eCommerce After Sales ServiceeCommerce After Sales Service
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What customer service assistance do you currently offer?
Customer support and sales service is a vital component of your overall business reputation and brand building strategy, and the quality and depth of customer service you provide to overseas clients should be equal if not greater than the service provided to U.S. customers. This means responding to international email inquiries within 24 business hours or less, and making sure you clearly communicate to the person in another country on their requests for after-sales service or other assistance.. Put yourself in their shoes, what sort of customer service would you expect from a business on another continent from which you purchased something online?
Is your product complex and prone to online customer guidance?
If your product requires extensive customer support in the U.S., then expect to provide as much or more guidance and support for an overseas customer. This is due largely to language and business customs that could further complicate the transaction.
Have you considered language and time zone differences?
Be aware of international time differences. For example, if your market focus is Southeast Asia, are you taking into account that the majority of your clients are making purchases, conducting product research, and requiring customer service anywhere from 8-17 hours ahead of your current time zone? If you aren’t available to communicate with your customers during their time, make sure to respond to their inquiry immediately through automatic responses.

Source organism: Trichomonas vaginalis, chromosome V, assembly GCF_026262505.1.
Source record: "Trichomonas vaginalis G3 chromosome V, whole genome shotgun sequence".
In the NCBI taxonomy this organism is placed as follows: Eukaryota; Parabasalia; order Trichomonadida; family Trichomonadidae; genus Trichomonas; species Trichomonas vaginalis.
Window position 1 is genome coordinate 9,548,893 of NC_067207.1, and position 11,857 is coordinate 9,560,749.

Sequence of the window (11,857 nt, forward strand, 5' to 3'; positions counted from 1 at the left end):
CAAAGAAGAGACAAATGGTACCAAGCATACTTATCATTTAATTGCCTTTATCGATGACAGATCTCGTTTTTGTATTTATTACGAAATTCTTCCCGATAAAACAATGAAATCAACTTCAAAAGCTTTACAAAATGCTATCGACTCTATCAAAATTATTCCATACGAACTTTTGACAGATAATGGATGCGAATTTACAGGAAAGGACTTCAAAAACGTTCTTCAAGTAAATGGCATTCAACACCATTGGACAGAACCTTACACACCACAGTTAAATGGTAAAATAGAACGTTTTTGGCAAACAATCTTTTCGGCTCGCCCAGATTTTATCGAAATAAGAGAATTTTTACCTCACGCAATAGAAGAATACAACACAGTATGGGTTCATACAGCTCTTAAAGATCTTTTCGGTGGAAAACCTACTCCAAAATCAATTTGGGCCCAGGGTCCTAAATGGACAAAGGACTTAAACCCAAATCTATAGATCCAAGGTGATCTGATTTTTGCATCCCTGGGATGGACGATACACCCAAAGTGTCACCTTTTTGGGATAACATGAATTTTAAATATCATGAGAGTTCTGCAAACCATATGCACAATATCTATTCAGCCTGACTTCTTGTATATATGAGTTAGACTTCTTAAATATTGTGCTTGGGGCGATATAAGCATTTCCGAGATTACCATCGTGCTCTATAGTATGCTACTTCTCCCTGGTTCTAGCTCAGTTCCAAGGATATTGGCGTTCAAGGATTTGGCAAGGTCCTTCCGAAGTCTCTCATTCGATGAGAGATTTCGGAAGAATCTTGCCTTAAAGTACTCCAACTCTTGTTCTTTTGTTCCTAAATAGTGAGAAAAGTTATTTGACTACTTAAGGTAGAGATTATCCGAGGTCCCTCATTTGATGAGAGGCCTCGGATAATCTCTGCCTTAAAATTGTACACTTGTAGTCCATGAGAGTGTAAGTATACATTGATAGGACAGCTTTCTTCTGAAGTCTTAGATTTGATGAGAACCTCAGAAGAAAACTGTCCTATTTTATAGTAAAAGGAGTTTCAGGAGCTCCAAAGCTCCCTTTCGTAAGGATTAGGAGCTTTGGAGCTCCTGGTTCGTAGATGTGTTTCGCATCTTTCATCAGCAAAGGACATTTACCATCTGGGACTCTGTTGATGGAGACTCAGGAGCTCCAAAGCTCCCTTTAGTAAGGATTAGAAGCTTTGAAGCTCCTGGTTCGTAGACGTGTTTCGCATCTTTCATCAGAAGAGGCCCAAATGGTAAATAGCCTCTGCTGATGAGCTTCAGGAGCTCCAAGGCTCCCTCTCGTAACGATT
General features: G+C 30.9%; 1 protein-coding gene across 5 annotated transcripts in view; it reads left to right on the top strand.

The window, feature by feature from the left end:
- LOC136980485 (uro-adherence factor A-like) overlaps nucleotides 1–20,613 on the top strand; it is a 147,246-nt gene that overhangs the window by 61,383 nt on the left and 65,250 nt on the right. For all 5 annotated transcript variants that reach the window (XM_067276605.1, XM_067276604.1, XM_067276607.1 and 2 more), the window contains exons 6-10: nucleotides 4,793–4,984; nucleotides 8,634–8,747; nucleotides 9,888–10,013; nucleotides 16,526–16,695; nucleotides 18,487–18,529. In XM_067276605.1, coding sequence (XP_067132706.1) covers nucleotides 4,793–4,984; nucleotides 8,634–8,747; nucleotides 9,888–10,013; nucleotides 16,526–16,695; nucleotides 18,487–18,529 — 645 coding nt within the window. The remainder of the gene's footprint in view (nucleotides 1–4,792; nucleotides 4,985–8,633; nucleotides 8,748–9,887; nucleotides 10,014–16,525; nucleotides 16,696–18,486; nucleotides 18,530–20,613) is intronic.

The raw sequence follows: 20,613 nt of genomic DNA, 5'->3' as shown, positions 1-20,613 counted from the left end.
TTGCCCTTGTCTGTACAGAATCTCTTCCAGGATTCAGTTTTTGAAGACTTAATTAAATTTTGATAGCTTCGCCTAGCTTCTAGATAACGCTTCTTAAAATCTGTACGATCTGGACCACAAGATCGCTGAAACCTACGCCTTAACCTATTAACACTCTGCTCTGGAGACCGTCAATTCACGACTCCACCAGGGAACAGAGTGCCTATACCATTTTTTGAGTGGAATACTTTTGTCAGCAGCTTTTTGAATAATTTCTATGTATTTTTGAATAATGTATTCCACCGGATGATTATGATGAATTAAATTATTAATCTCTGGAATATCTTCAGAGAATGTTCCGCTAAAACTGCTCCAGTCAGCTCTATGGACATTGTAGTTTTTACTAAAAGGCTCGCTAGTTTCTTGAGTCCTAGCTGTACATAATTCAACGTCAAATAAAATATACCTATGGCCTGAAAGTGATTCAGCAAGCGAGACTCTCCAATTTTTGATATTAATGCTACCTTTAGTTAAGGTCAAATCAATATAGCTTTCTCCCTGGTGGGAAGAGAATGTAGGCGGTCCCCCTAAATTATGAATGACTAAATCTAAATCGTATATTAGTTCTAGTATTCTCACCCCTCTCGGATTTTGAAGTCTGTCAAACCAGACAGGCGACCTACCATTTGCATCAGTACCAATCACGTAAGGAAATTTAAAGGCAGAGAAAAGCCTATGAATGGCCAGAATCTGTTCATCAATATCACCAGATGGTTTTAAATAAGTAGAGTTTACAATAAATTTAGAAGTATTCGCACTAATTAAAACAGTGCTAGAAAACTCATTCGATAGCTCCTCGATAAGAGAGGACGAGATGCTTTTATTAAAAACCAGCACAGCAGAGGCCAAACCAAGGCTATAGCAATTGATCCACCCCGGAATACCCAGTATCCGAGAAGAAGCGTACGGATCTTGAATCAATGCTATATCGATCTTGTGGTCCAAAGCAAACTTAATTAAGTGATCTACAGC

Warranties and Returns
Legal considerations such as product warranties and return/refund policies should be written clearly and comprehensively so as to instill consumer confidence in your online business and brand. Spending the time and resources to develop a thorough plan for handling such legal considerations will save on how much time you spend on returns. Moreover, it will keep your customers happy and returning for more business.
What will you do when product is returned from an overseas ecommerce purchase?
Is your logistics strategy set up to handle international returns? Will you have the product shipped back to your U.S. warehouse or the local in-country distributor? If the product is eligible for refurbishment, will you keep the repairs and reselling in-country, or ship it back to the United States? You should discuss with your logistics or fulfillment service provider these possible scenarios, and find out how those costs can be absorbed by your overseas market entry strategy.
Do you know the standard return policies & culture in your target markets?
What is the local business culture like, and how are returns generally handled in the local market - how are your peers and competitors forming their return policies in these markets?
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